New figures show over two thirds of the children who have died in state care since Oranga Tamariki was established were Māori.
Experts say this is due to an over-representation of Māori in state care.
Information accessed by the Herald by an Official Information Act request shows 23 out of the 28 children who died in state care since 2017 were Māori.
Of the 23, Oranga Tamariki said two were classified as Cook Island Māori, one was Māori/Indian, 20 were Māori.
Four were New Zealand European and one was British and Irish.
University of Otago social and community work associate professor Dr Nicola Atwool told the Herald Māori make up 60 per cent of children in care.
"[The number dying] It's unacceptable, but as I say, it's because Māori are nearly two thirds of the children in care, so it's another legacy of the over-representation of Māori in the care system."
She said it also spoke to their vulnerability and the particularly detrimental effect the care system has on Māori.
This comes after a damning review of the agency found it was "weak, disconnected and unfit" and the Government announced it would cease the current controversial process of child uplifts.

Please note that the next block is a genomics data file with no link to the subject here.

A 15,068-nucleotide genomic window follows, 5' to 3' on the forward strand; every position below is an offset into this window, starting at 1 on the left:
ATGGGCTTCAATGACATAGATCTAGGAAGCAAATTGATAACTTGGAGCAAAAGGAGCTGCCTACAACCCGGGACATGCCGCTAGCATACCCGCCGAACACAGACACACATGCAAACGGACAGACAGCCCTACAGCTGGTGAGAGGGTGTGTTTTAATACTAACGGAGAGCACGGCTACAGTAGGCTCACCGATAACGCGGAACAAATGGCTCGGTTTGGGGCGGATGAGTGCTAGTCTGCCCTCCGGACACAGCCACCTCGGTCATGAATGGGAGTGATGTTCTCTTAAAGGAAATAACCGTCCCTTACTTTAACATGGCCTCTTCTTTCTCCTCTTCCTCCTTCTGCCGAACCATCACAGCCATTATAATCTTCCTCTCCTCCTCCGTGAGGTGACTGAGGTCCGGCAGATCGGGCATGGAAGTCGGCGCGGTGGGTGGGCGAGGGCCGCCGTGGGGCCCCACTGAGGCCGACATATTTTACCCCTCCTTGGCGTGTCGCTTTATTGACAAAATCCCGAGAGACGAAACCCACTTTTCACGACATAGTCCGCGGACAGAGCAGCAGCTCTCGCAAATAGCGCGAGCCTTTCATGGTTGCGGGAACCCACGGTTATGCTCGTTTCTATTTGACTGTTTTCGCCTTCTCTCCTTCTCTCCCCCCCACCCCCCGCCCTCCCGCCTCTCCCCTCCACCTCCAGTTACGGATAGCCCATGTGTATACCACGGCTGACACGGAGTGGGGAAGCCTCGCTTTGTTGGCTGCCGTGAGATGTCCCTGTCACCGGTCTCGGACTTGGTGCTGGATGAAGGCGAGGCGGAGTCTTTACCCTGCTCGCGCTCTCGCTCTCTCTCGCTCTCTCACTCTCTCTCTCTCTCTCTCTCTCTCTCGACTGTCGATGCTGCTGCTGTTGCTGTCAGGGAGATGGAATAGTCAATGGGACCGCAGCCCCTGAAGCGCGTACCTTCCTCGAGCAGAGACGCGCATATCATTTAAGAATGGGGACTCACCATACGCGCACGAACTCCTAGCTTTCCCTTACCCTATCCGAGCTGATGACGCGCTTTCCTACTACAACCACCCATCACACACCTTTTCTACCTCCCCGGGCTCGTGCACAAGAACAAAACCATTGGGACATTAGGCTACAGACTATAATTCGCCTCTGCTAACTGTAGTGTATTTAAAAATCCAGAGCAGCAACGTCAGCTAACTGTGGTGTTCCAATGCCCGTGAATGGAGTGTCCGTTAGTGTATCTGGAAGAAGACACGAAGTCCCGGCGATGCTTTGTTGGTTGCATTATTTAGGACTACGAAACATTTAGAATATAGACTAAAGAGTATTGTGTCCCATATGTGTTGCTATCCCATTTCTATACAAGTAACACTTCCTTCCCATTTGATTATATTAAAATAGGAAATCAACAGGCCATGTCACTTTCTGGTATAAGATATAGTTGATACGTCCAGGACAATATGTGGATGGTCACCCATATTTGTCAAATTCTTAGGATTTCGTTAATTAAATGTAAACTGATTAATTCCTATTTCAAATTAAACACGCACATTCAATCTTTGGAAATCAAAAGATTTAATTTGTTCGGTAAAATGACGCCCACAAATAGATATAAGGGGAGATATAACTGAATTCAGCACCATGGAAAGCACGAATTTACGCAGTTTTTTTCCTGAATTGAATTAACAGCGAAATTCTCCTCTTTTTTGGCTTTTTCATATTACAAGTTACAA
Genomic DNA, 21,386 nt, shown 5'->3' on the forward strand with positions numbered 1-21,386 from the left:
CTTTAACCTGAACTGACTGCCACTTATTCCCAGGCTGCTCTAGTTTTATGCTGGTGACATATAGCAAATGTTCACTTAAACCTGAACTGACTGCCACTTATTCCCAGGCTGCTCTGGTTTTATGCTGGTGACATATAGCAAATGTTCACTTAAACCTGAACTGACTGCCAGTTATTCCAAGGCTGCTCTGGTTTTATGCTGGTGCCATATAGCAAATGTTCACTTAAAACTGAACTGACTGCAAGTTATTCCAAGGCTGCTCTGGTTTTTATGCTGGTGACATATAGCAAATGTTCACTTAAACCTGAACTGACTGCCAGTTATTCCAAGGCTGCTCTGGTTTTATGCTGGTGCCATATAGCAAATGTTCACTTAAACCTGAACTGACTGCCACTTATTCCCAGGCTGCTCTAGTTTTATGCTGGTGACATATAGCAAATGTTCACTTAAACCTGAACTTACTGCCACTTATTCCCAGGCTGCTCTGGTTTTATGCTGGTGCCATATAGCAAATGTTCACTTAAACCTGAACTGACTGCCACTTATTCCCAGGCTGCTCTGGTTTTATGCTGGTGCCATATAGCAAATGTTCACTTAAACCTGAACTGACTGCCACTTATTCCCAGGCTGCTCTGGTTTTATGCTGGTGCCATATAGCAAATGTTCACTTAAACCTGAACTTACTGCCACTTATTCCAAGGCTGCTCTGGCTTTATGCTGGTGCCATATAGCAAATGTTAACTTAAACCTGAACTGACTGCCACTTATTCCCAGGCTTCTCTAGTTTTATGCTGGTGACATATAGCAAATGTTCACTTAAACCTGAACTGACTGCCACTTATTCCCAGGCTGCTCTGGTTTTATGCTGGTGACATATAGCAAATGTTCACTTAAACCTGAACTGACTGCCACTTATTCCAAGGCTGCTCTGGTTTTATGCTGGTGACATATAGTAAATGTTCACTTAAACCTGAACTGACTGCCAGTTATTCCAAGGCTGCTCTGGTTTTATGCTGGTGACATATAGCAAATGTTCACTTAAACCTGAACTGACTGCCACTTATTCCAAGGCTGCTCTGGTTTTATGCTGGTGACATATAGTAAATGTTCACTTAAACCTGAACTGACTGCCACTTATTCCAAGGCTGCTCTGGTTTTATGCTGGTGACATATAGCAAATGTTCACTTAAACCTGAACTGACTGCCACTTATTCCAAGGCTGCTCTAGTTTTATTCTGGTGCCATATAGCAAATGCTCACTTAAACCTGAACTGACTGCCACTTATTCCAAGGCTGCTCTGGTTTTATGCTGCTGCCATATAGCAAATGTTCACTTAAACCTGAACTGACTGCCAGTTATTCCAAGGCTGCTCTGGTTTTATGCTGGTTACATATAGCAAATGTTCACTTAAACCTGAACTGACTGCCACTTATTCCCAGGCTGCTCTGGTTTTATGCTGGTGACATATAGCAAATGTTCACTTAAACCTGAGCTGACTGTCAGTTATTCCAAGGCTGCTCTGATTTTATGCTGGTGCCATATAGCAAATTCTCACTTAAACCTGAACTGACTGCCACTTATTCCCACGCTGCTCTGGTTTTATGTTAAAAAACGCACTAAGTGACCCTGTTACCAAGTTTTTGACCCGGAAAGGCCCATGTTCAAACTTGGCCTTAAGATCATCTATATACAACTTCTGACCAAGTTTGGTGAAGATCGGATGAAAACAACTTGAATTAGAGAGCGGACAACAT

All 25 of the report's recommendations have been accepted by the Government.
This change, Atwool said, would "narrow the function" for social workers so they only get involved when they need to be.
"I'm cautiously optimistic, cautiously optimistic. I think the challenge has well and truly been laid down, it's whether we can respond to it."
Earlier this month the Herald revealed almost 30 children had died in state care since 2017, including five by suicide and two as a result of child abuse, homicide or manslaughter.
In a statement Oranga Tamariki said the percentage of tamariki in state care is disproportionately Māori, which is reflected in the statistics.
"The proposed changes at the agency will strengthen, restore and empower Māori and community collectives so that they can lead prevention of harm for tamariki, rangatahi and their whānau."